Also reading: Rabbit #4; How to Read a Poem by Edward Hirsch; Selected Essays by George Orwell; The Amazing Adventures of Kavalier & Clay by Michael Chabon; Kalila and Dimna by Ramsey Woods

Review: Beatrix Potter’s “The Tale of Jemima Puddle-Duck”

It must be over 25 years since I’ve read this one, and goodness me, Jemima *is* hard done by. She’s monumentally stupid but such a clucky duck. The sandy whiskered gentleman with a bushy tail is just so charming. The dogs eat all her eggs in the high-action rescue. And of her next and last batch of egg-babies, still only four survive. Poor Jemima. But the illustrations and nostalgia value remain high, what with the quirky quaintsomeness of it all, and I’d happily snaffle a Beatrix Potter set for friends’ kidlets. Farm retro ahoy.

Where it came from: KS’s Bookshelf
Time and manner of reading: Out loud to entertain the chef
Where it went: Home
Reminds me of: All the stuff you *don’t* get when you read kids’ books as a kid
Who I’d recommend it to: Kidlets
Also reading: Rabbit #4; How to Read a Poem by Edward Hirsch; Selected Essays by George Orwell; The Amazing Adventures of Kavalier & Clay by Michael Chabon; Kalila and Dimna by Ramsey Woods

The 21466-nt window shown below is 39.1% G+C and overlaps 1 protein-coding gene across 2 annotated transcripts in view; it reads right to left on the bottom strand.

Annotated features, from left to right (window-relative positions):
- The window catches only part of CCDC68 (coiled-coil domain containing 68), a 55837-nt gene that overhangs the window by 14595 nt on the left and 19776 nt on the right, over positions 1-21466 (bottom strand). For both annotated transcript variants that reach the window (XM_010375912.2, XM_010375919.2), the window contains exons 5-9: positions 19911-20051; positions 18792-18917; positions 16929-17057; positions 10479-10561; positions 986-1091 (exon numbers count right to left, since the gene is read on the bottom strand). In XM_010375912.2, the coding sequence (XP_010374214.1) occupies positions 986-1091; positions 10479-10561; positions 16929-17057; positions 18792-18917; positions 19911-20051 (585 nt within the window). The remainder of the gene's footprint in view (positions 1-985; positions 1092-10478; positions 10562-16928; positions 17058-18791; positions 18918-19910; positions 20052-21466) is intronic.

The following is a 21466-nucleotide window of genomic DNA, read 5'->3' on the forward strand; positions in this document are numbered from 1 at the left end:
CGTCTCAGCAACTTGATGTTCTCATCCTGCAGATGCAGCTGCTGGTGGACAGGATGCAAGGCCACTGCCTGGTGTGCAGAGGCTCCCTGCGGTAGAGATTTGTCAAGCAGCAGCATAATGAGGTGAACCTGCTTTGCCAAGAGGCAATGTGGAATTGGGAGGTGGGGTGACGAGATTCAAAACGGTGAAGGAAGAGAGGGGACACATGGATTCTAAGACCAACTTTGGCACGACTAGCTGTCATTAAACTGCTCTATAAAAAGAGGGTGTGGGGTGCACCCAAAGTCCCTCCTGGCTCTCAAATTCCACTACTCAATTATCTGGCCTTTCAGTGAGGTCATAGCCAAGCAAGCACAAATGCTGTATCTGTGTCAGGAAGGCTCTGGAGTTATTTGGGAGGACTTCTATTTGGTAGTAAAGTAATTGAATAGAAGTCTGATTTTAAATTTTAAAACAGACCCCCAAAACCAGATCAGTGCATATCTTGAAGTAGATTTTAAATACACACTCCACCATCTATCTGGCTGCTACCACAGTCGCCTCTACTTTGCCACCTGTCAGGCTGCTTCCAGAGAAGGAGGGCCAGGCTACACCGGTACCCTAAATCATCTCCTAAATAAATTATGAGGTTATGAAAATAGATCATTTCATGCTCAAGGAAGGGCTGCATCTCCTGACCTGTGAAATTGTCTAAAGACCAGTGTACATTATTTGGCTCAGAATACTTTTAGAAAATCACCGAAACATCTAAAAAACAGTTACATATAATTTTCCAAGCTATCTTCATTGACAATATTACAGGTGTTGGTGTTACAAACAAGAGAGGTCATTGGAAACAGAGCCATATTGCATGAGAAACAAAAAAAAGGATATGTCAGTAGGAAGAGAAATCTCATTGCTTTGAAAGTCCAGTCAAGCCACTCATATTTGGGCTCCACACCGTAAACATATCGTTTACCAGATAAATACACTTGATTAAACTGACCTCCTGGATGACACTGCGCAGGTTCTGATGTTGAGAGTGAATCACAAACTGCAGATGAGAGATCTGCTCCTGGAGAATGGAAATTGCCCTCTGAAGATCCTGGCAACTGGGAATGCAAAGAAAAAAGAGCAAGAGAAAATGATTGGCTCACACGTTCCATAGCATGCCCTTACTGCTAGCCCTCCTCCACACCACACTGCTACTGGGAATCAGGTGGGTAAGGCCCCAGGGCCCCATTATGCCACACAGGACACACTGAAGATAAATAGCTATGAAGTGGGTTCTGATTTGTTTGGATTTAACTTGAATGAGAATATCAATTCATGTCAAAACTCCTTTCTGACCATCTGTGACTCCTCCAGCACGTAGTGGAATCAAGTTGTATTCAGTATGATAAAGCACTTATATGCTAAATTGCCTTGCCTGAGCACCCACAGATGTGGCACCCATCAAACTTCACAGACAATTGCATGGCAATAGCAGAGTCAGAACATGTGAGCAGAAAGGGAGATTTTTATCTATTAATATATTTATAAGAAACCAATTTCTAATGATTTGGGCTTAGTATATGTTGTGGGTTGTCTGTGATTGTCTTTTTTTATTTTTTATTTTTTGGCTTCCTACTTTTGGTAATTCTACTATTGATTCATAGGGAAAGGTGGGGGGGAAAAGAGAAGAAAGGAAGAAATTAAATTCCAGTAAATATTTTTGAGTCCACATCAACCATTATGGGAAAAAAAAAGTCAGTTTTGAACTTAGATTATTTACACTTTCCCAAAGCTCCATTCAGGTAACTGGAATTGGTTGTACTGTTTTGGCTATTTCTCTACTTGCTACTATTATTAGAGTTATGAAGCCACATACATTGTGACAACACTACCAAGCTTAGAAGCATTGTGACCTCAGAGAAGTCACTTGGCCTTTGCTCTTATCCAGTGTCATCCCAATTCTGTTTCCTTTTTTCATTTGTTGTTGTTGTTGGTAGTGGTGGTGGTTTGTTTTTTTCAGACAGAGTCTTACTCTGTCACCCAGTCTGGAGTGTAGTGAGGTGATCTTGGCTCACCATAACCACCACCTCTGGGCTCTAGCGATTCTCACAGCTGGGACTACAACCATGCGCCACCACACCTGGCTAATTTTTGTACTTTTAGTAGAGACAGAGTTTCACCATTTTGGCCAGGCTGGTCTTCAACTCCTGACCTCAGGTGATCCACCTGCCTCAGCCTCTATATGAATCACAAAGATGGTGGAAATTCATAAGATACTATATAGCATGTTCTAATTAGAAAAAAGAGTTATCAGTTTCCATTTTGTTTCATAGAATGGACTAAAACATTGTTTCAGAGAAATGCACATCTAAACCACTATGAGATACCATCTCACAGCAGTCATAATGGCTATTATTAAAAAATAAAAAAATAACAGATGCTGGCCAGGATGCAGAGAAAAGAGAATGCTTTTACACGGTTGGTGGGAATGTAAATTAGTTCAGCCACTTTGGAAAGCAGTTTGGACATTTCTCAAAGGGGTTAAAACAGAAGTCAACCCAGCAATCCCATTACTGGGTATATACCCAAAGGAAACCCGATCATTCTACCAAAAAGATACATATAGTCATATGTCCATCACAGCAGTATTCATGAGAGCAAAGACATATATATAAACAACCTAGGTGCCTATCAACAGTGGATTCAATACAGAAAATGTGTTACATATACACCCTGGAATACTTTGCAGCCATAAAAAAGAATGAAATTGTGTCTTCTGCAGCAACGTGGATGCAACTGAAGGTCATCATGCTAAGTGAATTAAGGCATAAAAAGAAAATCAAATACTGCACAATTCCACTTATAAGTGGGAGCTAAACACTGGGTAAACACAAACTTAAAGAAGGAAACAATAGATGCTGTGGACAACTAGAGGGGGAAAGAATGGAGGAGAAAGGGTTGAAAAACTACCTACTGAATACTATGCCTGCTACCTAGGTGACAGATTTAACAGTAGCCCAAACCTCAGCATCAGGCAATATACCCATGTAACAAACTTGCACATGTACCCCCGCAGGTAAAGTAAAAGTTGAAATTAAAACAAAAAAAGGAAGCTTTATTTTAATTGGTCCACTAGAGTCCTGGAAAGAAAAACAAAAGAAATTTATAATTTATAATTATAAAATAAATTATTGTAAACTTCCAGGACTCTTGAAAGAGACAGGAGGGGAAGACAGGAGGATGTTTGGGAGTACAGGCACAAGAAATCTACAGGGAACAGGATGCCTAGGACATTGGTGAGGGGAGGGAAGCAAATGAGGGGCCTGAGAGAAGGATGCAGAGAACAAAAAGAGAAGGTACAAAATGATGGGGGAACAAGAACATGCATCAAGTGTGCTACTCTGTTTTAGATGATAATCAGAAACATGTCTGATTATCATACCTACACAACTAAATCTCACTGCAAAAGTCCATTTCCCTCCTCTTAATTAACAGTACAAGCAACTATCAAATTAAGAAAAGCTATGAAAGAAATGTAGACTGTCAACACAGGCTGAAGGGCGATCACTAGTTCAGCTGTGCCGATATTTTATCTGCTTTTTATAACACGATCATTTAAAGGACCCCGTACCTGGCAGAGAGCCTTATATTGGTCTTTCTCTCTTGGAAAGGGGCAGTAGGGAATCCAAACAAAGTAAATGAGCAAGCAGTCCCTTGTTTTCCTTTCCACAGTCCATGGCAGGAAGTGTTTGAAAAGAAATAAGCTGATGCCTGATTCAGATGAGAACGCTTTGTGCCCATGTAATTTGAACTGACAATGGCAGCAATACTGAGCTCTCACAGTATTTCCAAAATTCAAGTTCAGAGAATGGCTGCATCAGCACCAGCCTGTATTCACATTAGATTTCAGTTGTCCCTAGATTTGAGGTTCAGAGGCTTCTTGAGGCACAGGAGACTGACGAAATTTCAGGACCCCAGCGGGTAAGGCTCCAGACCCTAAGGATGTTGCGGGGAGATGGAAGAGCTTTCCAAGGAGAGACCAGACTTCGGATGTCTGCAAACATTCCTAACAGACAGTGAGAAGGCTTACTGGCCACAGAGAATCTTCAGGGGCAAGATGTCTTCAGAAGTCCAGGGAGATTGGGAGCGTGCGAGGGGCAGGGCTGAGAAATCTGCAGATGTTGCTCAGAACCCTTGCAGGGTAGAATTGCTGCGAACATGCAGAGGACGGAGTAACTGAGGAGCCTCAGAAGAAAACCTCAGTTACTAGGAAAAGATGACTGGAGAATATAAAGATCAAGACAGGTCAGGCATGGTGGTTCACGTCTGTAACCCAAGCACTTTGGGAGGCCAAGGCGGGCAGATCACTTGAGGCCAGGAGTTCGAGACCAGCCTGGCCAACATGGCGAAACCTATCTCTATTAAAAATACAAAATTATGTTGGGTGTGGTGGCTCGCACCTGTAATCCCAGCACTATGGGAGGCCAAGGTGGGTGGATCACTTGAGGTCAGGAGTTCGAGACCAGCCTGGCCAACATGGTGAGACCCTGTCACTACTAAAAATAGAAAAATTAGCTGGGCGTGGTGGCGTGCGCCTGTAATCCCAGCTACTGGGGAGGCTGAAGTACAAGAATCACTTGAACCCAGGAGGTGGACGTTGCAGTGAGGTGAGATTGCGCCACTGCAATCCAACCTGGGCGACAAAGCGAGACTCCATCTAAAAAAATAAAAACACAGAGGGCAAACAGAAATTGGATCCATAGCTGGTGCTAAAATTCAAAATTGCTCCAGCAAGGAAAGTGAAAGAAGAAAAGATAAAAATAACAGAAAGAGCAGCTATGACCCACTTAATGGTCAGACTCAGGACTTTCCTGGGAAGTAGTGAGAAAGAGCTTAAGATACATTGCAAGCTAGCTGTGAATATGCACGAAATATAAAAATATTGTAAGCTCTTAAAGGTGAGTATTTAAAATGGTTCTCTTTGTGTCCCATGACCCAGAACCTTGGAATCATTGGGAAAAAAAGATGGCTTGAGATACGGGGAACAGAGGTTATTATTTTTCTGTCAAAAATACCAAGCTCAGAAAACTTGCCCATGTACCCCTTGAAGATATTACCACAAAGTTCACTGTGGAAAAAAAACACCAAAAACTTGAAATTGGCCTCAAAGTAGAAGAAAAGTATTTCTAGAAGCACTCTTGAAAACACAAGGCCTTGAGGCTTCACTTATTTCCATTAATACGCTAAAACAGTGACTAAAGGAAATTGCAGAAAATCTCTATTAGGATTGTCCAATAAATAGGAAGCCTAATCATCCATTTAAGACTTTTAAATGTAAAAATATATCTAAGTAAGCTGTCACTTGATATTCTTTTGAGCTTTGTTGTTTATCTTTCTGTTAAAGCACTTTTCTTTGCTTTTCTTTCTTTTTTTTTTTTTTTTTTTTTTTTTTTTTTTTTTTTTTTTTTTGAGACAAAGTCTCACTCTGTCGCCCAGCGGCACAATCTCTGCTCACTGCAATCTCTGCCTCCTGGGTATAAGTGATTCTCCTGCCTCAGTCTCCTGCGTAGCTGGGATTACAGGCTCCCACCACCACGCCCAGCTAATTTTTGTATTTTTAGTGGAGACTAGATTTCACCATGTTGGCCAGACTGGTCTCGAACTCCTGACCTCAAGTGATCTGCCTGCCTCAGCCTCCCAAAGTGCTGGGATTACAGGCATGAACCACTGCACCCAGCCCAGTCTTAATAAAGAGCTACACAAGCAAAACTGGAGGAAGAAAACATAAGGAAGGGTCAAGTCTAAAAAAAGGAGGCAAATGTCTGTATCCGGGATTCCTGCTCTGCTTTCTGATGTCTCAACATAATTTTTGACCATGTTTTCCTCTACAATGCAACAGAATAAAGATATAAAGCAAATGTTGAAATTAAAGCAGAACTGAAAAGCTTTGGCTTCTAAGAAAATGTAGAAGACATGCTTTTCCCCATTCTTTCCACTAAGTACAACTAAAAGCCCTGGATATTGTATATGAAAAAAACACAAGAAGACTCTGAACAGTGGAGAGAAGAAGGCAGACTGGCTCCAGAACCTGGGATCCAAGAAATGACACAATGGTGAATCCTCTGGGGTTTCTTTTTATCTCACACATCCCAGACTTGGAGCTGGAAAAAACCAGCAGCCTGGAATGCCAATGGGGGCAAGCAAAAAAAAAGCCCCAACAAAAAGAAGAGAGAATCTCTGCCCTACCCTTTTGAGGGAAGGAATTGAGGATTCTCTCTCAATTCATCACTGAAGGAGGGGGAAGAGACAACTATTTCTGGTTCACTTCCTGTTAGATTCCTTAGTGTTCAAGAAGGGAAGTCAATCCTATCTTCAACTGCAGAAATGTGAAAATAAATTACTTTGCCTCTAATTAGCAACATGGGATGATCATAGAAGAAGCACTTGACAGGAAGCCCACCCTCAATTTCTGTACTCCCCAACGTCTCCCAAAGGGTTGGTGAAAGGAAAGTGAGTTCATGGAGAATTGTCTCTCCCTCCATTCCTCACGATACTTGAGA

Review: Kornei Chukovsky’s “The Stolen Sun”

kornei chukovsky the stolen sunA children’s book originally published in the USSR in the ’60s, this one was jointly spotted on a book-shopping expedition and sneakily added to my gift pile in time for Christmas (thanks! xx). It has splendid illustrations of a slightly retarded-looking bear rescuing the sun from the mean old crocodile (in Russia?), and is in entertainingly translated verse: e.g., Mrs Bear, hunting for her three cubs, laments,

“Oh, my Eddy, Teddy and Pronto!
Where, o where have you gone to!” 

Nice, very nice. Gorgeous book, fearsome illustrations, highly recommended.

Where it came from: Christmas gift
Time and manner of reading: Read to me out loud in bed, barely out of its wrapping paper
Where it went:
Children’s book shelf
Reminds me of/that: —
Who I’d recommend it to:
Fellow kids’ book fans lucky enough to find a copy